What We're Watching: France's regional elections, the Taliban's gains, Sweden's government falls, NYC goes to the polls

French President Emmanuel Macron is seen at a polling station during the first round of French regional and departmental elections, in Le Touquet-Paris-Plage, France June 20, 2021.

Le Pen and Macron falter in regional elections: This weekend's regional elections across France were a massive blow for both President Emmanuel Macron and his La République En Marche party (LREM), as well as for his rival Marine Le Pen and her far-right National Rally party. Le Pen, who has been soaring in the polls in recent months ahead of presidential elections in May 2022, was hoping her party would win a state-wide race for the first time, but National Rally failed to pull through even in conservative regions like Provence-Alpes-Côte d'Azur, where exit polls suggest that the center-right Republicans party, which has been almost irrelevant in recent years, will likely come out on top. Macron's LREM also performed terribly, taking just 10 percent of the vote nationwide. Macron and Le Pen tried to nationalize the regional polls by focusing on country-wide issues like COVID and immigration, but extremely low voter turnout makes it hard to draw broader conclusions. A second round of voting will take place next Sunday (two rounds of voting are conducted unless parties win more than 50 percent of the vote) and the National Rally is hoping for a comeback.


The Taliban's making moves: As the US prepares for a full withdrawal from Afghanistan, the Taliban is already swooping in to reclaim territory that it previously lost to US-backed Afghan security forces. After seizing nearly two dozen districts this weekend alone, they've now taken over about 60 out of 387 of Afghanistan's districts, over the past two months. Amid a growing perception that a Taliban takeover is inevitable after the full US withdrawal in September, reports suggest local leaders are racing to engage with the insurgents in hopes of getting better deals with them. President Ashraf Ghani said on Sunday that his government would arrest local leaders and Afghan security forces who broker deals with the Taliban, but can he enforce that? Ghani has also appointed a new defense minister, army chief and a new minister of interior to oversee the police. But so far, his warnings seem to have fallen on deaf ears. Ghani and the chairman of Afghanistan's High Council for National Reconciliation, Abdullah Abduallah, who have a power-sharing government, will meet with President Biden at the White House on Friday. But the US already has one foot out the door — 50 percent of its personnel and equipment are already gone — is it too late to stop the dominoes from falling the Taliban's way?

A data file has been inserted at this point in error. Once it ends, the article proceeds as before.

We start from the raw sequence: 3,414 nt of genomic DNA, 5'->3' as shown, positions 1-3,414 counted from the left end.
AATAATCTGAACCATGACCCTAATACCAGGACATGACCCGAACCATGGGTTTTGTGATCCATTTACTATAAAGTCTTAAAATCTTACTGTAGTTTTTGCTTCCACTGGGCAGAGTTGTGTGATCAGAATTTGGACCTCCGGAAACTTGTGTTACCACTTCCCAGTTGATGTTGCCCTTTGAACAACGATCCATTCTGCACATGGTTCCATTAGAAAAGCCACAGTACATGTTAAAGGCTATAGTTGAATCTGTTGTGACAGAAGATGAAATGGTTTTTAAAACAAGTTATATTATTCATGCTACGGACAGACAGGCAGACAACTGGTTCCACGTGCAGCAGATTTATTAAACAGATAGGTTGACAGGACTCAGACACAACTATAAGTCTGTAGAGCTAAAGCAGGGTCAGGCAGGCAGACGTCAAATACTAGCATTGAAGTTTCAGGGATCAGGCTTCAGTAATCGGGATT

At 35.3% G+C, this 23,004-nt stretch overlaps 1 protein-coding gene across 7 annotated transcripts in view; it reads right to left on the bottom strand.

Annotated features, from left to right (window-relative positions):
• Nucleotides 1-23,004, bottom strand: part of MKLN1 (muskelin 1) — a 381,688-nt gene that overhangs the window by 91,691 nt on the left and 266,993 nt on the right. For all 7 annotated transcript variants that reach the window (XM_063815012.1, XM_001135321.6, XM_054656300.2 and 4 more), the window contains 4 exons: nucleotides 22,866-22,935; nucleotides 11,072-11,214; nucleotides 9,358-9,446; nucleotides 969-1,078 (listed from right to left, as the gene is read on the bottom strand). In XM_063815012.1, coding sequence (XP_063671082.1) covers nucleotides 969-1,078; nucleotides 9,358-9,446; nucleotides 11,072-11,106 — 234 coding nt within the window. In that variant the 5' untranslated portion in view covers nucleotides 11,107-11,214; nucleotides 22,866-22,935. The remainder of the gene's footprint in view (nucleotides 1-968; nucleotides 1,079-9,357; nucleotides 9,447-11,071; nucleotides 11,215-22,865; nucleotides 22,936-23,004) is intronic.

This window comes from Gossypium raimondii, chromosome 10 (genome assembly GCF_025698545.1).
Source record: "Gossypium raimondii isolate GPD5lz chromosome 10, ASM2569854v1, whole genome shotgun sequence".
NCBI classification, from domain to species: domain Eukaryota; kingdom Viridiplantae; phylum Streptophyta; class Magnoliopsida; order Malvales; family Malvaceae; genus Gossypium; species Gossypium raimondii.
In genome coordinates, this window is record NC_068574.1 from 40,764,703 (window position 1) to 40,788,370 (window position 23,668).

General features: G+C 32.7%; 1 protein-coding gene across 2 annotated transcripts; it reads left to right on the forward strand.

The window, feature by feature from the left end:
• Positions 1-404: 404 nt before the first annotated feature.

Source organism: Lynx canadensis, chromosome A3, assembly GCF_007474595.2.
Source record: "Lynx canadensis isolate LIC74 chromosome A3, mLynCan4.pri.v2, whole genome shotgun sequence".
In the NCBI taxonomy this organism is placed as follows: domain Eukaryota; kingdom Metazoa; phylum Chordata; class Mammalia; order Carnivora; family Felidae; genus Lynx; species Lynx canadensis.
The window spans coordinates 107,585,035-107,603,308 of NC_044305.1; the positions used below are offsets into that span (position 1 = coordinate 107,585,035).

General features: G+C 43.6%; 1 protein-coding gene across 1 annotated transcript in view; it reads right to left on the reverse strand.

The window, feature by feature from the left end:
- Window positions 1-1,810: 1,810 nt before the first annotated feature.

Sweden's government collapses: For the first time ever, Sweden's government has lost a no-confidence vote, forcing Social Democrat Prime Minister Stefan Lovfen to either resign or call snap elections. Lovfen's minority coalition government with the Green party was already on fragile footing, but the final straw came in a dispute over rent controls. In a bid to placate conservative opposition parties, Lofven — who actually supports the controls — said he'd look into the possibility of removing them for new homes. That triggered a backlash from the Left party, which withdrew from the government and called the no-confidence vote, which rightwing opposition parties supported. Rent control is a big issue in Sweden: close to 90 percent of the country's municipalities report housing shortages, as new construction has failed to keep pace with a growing and highly-urbanized population.